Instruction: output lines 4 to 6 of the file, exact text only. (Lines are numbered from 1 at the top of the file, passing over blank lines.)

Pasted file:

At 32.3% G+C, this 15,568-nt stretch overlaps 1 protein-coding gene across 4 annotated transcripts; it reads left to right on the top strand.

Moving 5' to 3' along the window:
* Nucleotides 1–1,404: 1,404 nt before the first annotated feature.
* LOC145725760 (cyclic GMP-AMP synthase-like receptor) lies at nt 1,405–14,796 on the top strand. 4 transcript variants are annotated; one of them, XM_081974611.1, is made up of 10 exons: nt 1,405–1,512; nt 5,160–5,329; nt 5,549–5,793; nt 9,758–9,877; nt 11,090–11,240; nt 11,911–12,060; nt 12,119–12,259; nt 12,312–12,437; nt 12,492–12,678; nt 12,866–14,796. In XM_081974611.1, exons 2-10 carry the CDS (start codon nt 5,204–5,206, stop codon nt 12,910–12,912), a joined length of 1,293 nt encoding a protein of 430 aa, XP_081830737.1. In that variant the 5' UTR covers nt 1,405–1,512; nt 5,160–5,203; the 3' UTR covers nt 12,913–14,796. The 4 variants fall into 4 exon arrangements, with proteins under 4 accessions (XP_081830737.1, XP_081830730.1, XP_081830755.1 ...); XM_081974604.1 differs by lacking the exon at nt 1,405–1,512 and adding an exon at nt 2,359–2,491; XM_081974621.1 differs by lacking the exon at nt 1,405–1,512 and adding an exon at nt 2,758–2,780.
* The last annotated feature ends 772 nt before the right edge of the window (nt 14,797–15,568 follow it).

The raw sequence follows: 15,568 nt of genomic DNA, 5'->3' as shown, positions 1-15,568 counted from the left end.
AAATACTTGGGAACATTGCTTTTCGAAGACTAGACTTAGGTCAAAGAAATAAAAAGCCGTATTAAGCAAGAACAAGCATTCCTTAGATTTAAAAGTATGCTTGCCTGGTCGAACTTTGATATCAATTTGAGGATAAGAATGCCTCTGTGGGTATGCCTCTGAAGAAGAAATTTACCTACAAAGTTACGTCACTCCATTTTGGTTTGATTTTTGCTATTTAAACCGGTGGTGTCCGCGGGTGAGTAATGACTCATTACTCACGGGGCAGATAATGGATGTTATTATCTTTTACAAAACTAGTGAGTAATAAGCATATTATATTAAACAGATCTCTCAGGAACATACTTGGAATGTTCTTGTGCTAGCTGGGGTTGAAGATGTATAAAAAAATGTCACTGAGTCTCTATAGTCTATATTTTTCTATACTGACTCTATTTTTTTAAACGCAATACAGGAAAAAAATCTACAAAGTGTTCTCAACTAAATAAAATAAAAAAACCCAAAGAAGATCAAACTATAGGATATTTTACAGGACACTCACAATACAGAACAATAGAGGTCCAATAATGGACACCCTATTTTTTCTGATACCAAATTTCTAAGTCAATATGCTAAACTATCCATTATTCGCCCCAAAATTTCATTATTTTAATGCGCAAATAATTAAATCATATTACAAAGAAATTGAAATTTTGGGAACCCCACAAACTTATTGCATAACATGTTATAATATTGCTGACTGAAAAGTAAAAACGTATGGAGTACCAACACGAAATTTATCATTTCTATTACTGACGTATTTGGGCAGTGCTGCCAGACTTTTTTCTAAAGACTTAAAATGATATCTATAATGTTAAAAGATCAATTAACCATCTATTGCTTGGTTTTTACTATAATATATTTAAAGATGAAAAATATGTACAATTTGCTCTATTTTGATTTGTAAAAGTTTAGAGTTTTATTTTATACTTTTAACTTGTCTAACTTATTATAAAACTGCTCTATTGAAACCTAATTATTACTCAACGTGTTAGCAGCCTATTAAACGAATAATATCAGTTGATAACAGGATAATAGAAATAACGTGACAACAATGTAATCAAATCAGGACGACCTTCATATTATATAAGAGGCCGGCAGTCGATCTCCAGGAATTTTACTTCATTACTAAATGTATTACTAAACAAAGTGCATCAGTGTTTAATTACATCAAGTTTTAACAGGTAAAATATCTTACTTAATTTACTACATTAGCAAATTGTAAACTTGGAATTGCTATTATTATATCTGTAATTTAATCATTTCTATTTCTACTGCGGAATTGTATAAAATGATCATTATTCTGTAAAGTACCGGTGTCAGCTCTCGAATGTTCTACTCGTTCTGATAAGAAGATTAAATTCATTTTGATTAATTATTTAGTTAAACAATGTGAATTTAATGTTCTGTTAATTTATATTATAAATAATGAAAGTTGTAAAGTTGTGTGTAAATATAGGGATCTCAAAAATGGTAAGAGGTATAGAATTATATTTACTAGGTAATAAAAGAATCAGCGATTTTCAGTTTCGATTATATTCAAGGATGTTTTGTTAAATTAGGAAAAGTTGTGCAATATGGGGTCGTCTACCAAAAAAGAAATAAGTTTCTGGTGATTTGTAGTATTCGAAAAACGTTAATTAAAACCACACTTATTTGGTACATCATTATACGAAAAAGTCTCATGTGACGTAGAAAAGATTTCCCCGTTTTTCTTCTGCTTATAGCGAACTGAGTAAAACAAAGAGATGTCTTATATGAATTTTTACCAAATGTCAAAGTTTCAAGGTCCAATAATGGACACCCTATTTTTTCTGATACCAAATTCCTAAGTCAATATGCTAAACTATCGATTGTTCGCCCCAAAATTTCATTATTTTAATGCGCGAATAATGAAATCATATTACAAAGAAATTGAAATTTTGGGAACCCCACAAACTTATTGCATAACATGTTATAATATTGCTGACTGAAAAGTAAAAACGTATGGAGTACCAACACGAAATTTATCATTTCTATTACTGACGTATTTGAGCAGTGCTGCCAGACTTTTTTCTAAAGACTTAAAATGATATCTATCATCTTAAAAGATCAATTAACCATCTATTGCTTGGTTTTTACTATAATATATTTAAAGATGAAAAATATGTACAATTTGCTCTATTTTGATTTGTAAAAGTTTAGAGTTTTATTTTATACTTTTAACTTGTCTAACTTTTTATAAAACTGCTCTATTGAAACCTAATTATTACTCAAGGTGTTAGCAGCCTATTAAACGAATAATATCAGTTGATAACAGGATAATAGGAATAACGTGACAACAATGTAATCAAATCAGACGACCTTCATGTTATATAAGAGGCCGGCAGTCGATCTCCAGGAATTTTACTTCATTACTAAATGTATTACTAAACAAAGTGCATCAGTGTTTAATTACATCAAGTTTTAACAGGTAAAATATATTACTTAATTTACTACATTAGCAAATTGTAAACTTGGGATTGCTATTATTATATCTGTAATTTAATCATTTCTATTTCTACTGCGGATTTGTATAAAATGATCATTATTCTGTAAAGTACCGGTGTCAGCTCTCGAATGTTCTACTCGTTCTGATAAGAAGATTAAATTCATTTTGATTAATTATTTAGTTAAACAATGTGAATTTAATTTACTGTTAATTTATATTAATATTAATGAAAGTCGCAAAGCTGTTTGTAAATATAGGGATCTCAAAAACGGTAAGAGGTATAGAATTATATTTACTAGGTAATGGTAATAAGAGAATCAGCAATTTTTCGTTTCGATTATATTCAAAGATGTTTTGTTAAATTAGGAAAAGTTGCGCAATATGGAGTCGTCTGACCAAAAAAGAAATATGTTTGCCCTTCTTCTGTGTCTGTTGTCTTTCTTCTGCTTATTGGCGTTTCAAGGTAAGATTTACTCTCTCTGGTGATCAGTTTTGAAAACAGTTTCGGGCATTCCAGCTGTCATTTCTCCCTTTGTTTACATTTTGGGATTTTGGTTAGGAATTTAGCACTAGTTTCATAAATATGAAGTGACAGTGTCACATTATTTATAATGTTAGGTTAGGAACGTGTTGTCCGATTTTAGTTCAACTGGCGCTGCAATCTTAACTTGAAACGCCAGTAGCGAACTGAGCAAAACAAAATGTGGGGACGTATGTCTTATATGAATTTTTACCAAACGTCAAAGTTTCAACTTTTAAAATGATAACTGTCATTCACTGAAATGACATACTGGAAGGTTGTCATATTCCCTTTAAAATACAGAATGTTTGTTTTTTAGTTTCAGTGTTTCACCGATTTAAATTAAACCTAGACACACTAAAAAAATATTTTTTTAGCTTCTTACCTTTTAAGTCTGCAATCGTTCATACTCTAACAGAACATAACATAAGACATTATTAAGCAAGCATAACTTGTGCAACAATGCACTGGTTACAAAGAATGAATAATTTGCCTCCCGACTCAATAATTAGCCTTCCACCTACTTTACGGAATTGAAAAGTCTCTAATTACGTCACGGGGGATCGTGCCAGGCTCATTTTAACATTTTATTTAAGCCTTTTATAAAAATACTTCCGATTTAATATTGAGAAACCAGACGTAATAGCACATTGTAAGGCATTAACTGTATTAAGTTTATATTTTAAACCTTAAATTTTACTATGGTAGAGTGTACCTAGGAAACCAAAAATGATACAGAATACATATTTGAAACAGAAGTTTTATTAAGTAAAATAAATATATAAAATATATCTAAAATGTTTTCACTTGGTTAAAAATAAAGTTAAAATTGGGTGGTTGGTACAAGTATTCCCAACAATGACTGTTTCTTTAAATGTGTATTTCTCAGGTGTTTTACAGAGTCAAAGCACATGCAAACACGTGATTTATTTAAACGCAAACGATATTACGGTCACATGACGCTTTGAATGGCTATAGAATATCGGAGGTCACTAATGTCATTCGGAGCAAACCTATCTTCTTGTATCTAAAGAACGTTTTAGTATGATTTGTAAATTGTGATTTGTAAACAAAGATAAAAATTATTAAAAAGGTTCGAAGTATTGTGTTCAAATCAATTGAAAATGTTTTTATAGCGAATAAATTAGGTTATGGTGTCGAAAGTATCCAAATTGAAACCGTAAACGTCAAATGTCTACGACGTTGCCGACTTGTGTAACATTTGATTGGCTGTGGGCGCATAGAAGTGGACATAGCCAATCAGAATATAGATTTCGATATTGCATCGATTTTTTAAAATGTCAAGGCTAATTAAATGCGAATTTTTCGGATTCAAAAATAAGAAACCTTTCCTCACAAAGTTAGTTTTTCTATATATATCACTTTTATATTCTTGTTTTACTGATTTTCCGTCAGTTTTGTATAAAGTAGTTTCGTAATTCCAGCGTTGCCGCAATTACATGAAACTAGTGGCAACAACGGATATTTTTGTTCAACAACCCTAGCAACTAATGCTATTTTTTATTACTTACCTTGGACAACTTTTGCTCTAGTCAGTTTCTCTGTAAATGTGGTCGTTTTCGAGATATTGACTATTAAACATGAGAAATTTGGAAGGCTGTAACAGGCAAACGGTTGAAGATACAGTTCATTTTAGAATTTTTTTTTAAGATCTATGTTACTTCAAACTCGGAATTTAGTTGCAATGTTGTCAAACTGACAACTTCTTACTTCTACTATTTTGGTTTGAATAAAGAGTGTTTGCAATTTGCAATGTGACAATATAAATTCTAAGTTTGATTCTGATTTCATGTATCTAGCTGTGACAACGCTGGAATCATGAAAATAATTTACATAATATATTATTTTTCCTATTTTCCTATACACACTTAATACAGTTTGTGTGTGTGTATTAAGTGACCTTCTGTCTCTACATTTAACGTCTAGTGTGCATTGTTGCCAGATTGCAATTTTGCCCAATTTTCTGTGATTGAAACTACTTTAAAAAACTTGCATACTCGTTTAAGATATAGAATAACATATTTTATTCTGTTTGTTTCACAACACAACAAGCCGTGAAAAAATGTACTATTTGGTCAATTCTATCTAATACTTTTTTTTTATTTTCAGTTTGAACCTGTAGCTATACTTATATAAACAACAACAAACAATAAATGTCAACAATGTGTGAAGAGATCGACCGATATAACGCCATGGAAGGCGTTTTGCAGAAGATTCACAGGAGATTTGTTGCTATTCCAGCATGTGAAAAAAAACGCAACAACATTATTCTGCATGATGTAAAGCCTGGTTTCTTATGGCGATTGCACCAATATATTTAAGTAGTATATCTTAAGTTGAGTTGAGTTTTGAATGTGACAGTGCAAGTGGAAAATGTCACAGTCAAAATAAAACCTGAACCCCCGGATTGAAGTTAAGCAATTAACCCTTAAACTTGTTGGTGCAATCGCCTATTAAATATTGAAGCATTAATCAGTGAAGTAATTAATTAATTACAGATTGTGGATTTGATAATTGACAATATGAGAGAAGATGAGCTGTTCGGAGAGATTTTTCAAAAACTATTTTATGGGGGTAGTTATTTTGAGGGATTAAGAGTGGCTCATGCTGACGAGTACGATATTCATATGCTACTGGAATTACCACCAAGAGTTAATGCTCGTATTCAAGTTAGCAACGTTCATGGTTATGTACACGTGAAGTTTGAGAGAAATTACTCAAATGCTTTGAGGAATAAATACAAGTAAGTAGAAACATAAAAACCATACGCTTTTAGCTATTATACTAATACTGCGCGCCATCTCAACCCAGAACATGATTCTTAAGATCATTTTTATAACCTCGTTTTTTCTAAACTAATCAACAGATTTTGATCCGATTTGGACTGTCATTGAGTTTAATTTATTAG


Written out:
* LOC145725760 (cyclic GMP-AMP synthase-like receptor) lies at nt 1,405–14,796 on the top strand. 4 transcript variants are annotated; one of them, XM_081974611.1, is made up of 10 exons: nt 1,405–1,512; nt 5,160–5,329; nt 5,549–5,793; nt 9,758–9,877; nt 11,090–11,240; nt 11,911–12,060; nt 12,119–12,259; nt 12,312–12,437; nt 12,492–12,678; nt 12,866–14,796. In XM_081974611.1, exons 2-10 carry the CDS (start codon nt 5,204–5,206, stop codon nt 12,910–12,912), a joined length of 1,293 nt encoding a protein of 430 aa, XP_081830737.1. In that variant the 5' UTR covers nt 1,405–1,512; nt 5,160–5,203; the 3' UTR covers nt 12,913–14,796. The 4 variants fall into 4 exon arrangements, with proteins under 4 accessions (XP_081830737.1, XP_081830730.1, XP_081830755.1 ...); XM_081974604.1 differs by lacking the exon at nt 1,405–1,512 and adding an exon at nt 2,359–2,491; XM_081974621.1 differs by lacking the exon at nt 1,405–1,512 and adding an exon at nt 2,758–2,780.
* The last annotated feature ends 772 nt before the right edge of the window (nt 14,797–15,568 follow it).

The raw sequence follows: 15,568 nt of genomic DNA, 5'->3' as shown, positions 1-15,568 counted from the left end.